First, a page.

Senior recital starts rough, finishes smooth

Kellie Bowen, Staff Writer

The first thing people do while waiting for the concert to begin is flip through the program. Right away it is clear that the performer is versatile in the clarinet family.

Quillan Bourassa, ’16, played on the bass clarinet, the E flat clarinet and the traditional clarinet. Unfortunately, Bourassa had some technical difficulties with his bass clarinet on the first song, “Flowers of St. Francis” by Daniel Dorff.

Bourassa went back stage to fix the problem. However, the clarinet went out a second time in the second movement of the first song. The technicality was a loose screw. After going backstage to try to fix his instrument a second time, he finished the first song with the last two movements.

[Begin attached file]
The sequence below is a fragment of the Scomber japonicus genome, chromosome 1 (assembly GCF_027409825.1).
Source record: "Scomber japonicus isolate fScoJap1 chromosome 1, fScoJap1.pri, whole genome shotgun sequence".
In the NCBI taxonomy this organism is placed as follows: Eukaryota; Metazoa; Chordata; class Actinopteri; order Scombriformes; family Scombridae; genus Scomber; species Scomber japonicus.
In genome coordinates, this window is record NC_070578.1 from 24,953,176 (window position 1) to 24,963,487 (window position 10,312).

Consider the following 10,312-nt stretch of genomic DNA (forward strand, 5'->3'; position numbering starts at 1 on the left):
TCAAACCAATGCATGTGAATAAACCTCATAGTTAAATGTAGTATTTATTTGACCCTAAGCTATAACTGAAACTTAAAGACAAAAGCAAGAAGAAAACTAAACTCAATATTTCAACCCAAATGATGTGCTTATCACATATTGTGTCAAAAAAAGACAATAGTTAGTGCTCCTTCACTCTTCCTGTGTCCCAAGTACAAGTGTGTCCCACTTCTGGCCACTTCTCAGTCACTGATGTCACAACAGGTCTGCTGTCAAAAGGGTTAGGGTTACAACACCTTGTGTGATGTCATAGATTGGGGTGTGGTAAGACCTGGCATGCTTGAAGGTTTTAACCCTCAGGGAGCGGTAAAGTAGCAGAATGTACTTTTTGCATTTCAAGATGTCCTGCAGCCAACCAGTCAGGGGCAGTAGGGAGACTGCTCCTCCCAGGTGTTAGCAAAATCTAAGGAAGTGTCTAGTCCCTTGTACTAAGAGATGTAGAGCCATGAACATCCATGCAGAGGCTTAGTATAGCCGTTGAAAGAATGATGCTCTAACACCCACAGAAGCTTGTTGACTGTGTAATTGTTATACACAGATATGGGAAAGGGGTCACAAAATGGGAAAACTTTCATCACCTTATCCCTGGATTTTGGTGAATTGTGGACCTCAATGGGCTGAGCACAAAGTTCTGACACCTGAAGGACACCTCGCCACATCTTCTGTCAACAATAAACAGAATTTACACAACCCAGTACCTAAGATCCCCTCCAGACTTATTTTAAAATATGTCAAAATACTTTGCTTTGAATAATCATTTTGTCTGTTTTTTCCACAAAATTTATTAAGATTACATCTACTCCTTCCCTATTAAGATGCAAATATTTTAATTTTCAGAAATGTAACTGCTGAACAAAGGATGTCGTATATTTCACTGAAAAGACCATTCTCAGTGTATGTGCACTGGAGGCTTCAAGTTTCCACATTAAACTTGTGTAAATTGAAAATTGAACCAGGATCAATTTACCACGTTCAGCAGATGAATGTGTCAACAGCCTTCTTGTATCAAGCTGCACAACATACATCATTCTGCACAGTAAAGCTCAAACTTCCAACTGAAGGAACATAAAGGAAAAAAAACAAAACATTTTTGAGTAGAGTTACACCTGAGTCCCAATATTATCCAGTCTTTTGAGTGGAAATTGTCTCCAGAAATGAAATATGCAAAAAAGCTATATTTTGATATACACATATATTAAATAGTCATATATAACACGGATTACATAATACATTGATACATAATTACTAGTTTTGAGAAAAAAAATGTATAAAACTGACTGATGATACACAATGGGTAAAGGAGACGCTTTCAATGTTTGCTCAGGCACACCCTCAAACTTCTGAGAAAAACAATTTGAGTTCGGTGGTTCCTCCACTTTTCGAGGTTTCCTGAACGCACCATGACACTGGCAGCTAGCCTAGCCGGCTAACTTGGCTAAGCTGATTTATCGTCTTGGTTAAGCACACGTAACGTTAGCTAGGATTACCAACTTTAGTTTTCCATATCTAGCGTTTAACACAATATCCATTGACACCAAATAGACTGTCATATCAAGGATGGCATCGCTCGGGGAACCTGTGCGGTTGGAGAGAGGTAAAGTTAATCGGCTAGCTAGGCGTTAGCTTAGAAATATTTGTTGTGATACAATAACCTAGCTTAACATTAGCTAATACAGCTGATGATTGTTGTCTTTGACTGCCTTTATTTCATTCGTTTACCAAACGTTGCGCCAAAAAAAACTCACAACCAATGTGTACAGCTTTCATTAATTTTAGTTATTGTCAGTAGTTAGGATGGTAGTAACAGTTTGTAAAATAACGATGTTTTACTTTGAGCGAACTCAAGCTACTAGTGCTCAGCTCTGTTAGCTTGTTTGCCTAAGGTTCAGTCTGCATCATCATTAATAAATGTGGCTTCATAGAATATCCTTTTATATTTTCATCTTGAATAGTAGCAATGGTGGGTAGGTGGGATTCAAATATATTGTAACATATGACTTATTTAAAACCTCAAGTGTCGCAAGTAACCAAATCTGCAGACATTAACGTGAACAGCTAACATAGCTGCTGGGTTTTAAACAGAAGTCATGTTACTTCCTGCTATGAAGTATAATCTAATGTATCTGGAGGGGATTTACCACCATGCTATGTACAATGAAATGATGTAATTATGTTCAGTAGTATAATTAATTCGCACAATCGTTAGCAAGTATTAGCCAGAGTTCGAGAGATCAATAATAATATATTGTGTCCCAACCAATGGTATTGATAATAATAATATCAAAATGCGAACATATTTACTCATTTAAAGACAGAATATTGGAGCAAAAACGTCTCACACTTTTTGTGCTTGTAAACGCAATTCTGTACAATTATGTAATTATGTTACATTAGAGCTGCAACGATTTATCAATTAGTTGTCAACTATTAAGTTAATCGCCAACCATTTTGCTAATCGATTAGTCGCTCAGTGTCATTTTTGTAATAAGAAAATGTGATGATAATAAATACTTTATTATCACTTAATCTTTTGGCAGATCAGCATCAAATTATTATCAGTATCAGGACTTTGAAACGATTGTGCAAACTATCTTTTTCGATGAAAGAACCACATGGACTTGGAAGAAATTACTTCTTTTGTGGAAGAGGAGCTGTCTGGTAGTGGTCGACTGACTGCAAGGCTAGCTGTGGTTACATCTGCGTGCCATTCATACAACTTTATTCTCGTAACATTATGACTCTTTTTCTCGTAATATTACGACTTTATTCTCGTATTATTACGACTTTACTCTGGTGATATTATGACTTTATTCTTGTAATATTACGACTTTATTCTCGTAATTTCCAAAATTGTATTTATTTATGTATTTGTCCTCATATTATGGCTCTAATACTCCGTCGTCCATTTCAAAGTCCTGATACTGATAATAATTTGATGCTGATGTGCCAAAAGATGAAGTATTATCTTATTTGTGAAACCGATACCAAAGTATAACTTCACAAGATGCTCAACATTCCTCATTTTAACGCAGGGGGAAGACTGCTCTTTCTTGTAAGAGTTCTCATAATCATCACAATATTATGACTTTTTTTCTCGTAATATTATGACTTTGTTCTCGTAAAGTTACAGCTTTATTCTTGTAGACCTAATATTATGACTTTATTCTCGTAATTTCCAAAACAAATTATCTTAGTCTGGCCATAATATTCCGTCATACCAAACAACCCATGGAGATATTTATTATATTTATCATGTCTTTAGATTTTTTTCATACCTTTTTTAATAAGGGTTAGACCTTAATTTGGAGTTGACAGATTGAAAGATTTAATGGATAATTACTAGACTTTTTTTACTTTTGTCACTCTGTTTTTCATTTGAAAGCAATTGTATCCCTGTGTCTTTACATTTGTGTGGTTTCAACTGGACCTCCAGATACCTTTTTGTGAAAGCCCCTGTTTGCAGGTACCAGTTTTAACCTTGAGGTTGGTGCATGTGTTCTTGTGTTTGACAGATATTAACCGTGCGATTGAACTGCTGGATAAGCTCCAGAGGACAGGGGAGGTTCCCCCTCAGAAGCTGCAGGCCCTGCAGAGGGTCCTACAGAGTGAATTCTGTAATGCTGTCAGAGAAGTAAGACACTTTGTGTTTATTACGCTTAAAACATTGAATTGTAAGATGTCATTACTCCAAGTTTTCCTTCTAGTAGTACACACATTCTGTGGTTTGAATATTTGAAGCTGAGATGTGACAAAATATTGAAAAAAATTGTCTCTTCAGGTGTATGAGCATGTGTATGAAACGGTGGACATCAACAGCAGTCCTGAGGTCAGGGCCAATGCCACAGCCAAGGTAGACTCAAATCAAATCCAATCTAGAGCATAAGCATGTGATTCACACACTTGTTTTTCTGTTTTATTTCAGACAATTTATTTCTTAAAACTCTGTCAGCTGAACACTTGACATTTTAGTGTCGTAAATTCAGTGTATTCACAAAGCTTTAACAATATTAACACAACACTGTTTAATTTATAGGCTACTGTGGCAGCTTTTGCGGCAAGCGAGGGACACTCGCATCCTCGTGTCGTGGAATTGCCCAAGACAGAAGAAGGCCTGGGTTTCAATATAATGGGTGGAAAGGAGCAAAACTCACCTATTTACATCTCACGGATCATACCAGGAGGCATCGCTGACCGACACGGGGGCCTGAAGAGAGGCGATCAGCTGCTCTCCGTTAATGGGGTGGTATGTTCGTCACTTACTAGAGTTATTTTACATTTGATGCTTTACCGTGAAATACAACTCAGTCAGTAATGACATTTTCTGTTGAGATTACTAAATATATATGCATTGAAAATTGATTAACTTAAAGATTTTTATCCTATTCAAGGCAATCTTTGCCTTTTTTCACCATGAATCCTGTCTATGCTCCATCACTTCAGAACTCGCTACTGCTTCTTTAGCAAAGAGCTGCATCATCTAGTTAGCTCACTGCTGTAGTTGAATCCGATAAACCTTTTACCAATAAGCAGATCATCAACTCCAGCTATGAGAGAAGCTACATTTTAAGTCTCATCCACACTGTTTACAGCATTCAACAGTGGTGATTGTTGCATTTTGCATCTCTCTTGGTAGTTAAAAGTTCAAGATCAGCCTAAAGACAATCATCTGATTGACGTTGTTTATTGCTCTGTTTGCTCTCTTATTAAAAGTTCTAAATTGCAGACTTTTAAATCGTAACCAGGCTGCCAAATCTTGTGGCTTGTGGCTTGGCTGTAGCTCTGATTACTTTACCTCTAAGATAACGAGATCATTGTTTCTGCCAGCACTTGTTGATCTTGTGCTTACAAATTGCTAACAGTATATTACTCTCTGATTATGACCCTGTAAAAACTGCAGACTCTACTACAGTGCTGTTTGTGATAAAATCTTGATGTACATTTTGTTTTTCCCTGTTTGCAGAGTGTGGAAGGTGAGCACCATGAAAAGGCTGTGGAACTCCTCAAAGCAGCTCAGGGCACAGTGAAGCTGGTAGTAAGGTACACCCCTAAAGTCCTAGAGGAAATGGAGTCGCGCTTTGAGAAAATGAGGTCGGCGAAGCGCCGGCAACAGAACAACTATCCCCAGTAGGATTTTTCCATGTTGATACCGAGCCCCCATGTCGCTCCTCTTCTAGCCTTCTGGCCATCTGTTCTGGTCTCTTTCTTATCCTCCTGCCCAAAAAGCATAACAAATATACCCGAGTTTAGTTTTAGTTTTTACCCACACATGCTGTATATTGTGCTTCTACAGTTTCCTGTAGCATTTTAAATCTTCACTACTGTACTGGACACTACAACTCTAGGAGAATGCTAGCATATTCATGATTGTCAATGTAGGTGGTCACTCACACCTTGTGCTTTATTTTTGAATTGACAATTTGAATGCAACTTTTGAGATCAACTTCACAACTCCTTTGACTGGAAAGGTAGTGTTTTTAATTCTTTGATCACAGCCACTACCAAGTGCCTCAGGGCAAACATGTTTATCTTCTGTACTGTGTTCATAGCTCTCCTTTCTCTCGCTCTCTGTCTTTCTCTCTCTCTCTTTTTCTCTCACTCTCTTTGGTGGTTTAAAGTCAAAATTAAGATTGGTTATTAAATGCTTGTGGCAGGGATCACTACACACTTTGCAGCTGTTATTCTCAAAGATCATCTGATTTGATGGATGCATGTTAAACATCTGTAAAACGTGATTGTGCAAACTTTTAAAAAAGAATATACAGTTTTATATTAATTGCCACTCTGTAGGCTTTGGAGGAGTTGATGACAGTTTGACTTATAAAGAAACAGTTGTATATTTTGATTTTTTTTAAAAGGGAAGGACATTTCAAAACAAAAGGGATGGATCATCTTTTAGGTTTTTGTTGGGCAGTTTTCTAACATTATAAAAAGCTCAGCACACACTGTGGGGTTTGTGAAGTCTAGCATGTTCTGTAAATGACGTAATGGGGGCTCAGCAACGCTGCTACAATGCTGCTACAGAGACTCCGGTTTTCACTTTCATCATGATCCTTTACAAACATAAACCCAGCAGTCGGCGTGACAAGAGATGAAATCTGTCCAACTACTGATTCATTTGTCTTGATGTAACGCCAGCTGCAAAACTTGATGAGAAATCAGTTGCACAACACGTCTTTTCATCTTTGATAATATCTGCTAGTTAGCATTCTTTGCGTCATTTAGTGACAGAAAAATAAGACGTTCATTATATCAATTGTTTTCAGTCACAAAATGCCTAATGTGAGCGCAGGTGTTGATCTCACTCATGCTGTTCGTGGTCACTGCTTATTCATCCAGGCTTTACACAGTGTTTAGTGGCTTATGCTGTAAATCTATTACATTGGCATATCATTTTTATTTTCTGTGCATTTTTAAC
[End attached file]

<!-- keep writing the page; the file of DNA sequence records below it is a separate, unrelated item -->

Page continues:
The second song, “Sonata for Clarinet and Bassoon” by Francis Poulenc, was a three movement piece. Jasmine Libert accompanied Bourassa on the bassoon. It started light and merry, went to a smooth legato, and ended with a lively, mysterious tune.

“White Bird” by Gabriel Jackson was played on the E flat clarinet. Susan McDaniel accompanied Bourassa on the piano. The E flat clarinet gave off a shrill tone to resemble the bird depicted in the song.

Cellist Anna Vanderschaegen, ’18, joined Bourassa and McDaniel in the next song, “Fantasy Trio” by Robert Muczynski. The cello added a dark tone to the song.

The final song was a bubbly, four-movement number on the clarinet and the piano. “Cooked” by Kenji Bunch explored the taste buds of sound.

The contemporary songs Bourassa chose made for a modern and classy senior recital.